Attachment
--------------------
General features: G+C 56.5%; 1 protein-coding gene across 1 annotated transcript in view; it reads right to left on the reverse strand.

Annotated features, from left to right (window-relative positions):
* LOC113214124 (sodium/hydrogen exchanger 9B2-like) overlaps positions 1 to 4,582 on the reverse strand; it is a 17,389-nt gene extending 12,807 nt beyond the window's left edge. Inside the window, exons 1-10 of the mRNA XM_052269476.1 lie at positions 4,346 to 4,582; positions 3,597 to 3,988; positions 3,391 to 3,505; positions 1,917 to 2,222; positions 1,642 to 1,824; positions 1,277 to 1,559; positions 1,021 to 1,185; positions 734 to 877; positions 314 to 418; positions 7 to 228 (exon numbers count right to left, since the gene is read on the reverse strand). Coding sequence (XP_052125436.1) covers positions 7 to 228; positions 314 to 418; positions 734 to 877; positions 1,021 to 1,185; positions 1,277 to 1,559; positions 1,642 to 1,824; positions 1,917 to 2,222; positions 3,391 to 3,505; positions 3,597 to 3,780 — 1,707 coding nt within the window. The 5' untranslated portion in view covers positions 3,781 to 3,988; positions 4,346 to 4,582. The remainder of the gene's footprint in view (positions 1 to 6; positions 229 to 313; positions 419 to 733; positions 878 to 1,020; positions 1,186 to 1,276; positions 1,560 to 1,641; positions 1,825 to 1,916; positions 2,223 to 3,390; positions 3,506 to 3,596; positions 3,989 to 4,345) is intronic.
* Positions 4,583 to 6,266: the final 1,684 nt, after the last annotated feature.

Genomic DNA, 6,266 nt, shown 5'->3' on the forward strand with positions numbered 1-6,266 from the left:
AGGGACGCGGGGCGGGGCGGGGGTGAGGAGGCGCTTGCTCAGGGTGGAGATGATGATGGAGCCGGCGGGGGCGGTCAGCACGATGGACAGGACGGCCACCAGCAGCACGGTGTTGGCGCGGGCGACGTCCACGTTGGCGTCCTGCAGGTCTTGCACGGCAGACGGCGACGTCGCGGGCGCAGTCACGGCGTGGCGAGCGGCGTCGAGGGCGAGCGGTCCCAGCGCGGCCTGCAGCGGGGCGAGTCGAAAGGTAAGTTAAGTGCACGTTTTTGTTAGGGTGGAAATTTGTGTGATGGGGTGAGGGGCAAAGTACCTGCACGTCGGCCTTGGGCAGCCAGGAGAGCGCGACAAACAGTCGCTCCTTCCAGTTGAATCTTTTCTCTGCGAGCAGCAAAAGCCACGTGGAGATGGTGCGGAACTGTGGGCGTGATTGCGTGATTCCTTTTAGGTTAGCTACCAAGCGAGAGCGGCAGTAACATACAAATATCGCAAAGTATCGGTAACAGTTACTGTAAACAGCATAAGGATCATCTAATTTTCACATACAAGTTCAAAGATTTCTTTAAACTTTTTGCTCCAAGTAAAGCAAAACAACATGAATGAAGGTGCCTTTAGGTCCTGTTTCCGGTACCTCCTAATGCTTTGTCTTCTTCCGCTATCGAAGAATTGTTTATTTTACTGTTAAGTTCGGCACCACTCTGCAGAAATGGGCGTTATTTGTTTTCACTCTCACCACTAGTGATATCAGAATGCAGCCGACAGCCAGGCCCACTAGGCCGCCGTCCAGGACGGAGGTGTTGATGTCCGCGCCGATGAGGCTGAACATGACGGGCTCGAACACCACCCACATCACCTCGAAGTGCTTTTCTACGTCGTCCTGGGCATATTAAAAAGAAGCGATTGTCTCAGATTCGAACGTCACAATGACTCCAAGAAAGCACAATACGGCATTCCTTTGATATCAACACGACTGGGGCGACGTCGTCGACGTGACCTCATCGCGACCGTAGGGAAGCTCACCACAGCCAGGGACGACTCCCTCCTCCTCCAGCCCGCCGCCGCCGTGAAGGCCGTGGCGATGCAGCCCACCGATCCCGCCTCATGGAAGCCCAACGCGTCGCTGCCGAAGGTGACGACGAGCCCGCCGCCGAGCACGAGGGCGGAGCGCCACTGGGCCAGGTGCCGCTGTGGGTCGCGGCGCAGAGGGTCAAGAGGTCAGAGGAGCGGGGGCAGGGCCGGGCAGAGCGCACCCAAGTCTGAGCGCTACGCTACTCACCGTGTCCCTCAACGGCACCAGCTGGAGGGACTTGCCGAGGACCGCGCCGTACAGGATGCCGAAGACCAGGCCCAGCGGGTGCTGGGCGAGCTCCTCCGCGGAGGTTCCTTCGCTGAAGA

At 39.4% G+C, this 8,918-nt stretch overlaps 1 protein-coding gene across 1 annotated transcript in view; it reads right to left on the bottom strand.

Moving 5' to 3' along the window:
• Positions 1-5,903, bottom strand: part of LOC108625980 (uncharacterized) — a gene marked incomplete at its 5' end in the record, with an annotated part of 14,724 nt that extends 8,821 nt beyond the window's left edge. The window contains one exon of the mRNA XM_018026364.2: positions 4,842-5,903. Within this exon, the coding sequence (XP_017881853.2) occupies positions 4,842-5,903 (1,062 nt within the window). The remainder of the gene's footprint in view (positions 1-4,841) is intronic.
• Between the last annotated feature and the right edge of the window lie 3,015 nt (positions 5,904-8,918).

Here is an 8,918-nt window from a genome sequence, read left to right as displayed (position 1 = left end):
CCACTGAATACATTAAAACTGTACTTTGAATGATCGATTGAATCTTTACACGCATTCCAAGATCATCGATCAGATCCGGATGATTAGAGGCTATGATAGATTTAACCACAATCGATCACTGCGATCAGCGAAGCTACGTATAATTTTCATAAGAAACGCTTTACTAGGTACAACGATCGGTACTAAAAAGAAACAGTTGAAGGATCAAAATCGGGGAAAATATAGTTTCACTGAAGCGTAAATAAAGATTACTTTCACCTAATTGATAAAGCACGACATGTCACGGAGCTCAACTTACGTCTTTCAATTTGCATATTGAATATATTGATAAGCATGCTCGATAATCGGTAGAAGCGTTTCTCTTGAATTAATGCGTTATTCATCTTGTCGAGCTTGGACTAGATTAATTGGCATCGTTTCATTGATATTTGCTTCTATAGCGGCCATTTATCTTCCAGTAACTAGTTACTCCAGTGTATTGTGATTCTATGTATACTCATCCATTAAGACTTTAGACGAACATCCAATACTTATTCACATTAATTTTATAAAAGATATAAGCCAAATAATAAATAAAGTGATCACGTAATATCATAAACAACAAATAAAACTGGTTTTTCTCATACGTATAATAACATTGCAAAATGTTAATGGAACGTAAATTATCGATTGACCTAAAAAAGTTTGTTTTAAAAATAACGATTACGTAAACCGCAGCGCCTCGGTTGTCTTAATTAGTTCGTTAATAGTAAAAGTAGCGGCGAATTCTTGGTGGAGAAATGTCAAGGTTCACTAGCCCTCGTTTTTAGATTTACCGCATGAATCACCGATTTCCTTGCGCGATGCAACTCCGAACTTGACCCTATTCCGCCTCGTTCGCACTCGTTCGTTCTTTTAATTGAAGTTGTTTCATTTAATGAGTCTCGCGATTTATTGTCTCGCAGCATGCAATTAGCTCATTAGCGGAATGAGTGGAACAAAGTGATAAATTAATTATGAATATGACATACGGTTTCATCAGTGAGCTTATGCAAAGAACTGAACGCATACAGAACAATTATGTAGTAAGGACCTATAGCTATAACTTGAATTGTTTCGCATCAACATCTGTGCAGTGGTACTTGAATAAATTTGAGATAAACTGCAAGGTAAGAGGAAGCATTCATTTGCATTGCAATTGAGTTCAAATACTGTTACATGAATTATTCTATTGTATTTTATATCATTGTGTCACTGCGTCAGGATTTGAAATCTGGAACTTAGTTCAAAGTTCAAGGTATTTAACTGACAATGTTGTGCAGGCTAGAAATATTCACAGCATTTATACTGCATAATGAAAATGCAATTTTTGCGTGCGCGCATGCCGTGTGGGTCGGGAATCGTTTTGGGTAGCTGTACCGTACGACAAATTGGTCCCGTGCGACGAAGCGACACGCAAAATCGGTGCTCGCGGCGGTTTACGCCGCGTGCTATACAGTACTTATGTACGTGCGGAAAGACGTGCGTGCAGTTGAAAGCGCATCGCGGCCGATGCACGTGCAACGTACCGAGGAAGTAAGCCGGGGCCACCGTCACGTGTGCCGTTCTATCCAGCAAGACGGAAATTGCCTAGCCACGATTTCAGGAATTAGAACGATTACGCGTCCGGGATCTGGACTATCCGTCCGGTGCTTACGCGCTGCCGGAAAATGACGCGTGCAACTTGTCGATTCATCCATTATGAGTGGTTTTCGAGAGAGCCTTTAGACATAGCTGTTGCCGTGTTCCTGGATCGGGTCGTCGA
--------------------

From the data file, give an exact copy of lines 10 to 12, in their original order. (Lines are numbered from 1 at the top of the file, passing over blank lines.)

• Between the last annotated feature and the right edge of the window lie 3,015 nt (positions 5,904-8,918).

Here is an 8,918-nt window from a genome sequence, read left to right as displayed (position 1 = left end):
CCACTGAATACATTAAAACTGTACTTTGAATGATCGATTGAATCTTTACACGCATTCCAAGATCATCGATCAGATCCGGATGATTAGAGGCTATGATAGATTTAACCACAATCGATCACTGCGATCAGCGAAGCTACGTATAATTTTCATAAGAAACGCTTTACTAGGTACAACGATCGGTACTAAAAAGAAACAGTTGAAGGATCAAAATCGGGGAAAATATAGTTTCACTGAAGCGTAAATAAAGATTACTTTCACCTAATTGATAAAGCACGACATGTCACGGAGCTCAACTTACGTCTTTCAATTTGCATATTGAATATATTGATAAGCATGCTCGATAATCGGTAGAAGCGTTTCTCTTGAATTAATGCGTTATTCATCTTGTCGAGCTTGGACTAGATTAATTGGCATCGTTTCATTGATATTTGCTTCTATAGCGGCCATTTATCTTCCAGTAACTAGTTACTCCAGTGTATTGTGATTCTATGTATACTCATCCATTAAGACTTTAGACGAACATCCAATACTTATTCACATTAATTTTATAAAAGATATAAGCCAAATAATAAATAAAGTGATCACGTAATATCATAAACAACAAATAAAACTGGTTTTTCTCATACGTATAATAACATTGCAAAATGTTAATGGAACGTAAATTATCGATTGACCTAAAAAAGTTTGTTTTAAAAATAACGATTACGTAAACCGCAGCGCCTCGGTTGTCTTAATTAGTTCGTTAATAGTAAAAGTAGCGGCGAATTCTTGGTGGAGAAATGTCAAGGTTCACTAGCCCTCGTTTTTAGATTTACCGCATGAATCACCGATTTCCTTGCGCGATGCAACTCCGAACTTGACCCTATTCCGCCTCGTTCGCACTCGTTCGTTCTTTTAATTGAAGTTGTTTCATTTAATGAGTCTCGCGATTTATTGTCTCGCAGCATGCAATTAGCTCATTAGCGGAATGAGTGGAACAAAGTGATAAATTAATTATGAATATGACATACGGTTTCATCAGTGAGCTTATGCAAAGAACTGAACGCATACAGAACAATTATGTAGTAAGGACCTATAGCTATAACTTGAATTGTTTCGCATCAACATCTGTGCAGTGGTACTTGAATAAATTTGAGATAAACTGCAAGGTAAGAGGAAGCATTCATTTGCATTGCAATTGAGTTCAAATACTGTTACATGAATTATTCTATTGTATTTTATATCATTGTGTCACTGCGTCAGGATTTGAAATCTGGAACTTAGTTCAAAGTTCAAGGTATTTAACTGACAATGTTGTGCAGGCTAGAAATATTCACAGCATTTATACTGCATAATGAAAATGCAATTTTTGCGTGCGCGCATGCCGTGTGGGTCGGGAATCGTTTTGGGTAGCTGTACCGTACGACAAATTGGTCCCGTGCGACGAAGCGACACGCAAAATCGGTGCTCGCGGCGGTTTACGCCGCGTGCTATACAGTACTTATGTACGTGCGGAAAGACGTGCGTGCAGTTGAAAGCGCATCGCGGCCGATGCACGTGCAACGTACCGAGGAAGTAAGCCGGGGCCACCGTCACGTGTGCCGTTCTATCCAGCAAGACGGAAATTGCCTAGCCACGATTTCAGGAATTAGAACGATTACGCGTCCGGGATCTGGACTATCCGTCCGGTGCTTACGCGCTGCCGGAAAATGACGCGTGCAACTTGTCGATTCATCCATTATGAGTGGTTTTCGAGAGAGCCTTTAGACATAGCTGTTGCCGTGTTCCTGGATCGGGTCGTCGA